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Harald Thorsrud, New Mexico State University, Las Cruces
Grant details: https://securegrants.neh.gov/publicquery/main.aspx?f=1&gn=HR-50262-06
Radical and Mitigated Skepticism in Cicero’s Academica (Book Section)
Title: Radical and Mitigated Skepticism in Cicero’s Academica
Author: Harald Thorsrud
Editor: Walter Nicgorski
Abstract: The early Academics, notoriously, counseled total epokhê. We must suspend judgment with regard to matters on which we cannot be certain. It is rash to do otherwise; the sage will never have mere opinions. Some later Academics, also notoriously, counseled that a modest and cautious acceptance of what seems most reasonable or probable is the right course of action; the sage will on occasion opine. A good deal of controversy persists regarding the proper interpretation of these alternatives. Although the scholarly disputes have significantly advanced our understanding of the possible and plausible if not actual positions maintained by the Academics, I believe one crucial fact has not received adequate attention: our most important source for these positions, Cicero, appears to be committed to both in the Academica.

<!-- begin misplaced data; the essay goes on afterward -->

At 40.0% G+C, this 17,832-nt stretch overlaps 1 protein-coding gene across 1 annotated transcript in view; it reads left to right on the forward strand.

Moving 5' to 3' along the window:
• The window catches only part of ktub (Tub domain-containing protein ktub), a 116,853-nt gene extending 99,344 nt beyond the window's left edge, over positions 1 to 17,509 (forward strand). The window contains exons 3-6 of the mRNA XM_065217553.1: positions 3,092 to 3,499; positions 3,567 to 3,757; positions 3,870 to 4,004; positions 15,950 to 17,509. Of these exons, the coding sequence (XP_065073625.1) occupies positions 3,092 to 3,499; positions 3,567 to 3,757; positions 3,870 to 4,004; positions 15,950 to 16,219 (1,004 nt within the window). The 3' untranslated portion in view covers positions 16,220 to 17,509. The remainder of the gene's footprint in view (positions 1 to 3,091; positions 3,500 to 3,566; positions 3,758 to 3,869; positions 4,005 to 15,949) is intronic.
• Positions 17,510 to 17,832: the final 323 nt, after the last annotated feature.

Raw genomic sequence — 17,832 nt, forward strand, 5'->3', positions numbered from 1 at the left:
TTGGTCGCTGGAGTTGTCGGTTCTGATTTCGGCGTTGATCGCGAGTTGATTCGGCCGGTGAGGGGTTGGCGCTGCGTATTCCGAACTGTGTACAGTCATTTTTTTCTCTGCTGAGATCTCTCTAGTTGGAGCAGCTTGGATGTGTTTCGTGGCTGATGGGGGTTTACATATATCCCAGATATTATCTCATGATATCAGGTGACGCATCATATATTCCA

I argue that in the Academica, Cicero does not see these alternatives as contradictory. Rather, despite some appearances to the contrary, he maintains a consistently fallibilist view of Academic methodology.
Primary URL: http://http://www.worldcat.org/title/ciceros-practical-philosophy/oclc/787852175&referer=brief_results
Secondary URL: http://http://undpress.nd.edu/books/P01541
Publisher: Notre Dame University Press
Book Title: Cicero's Practical Philosophy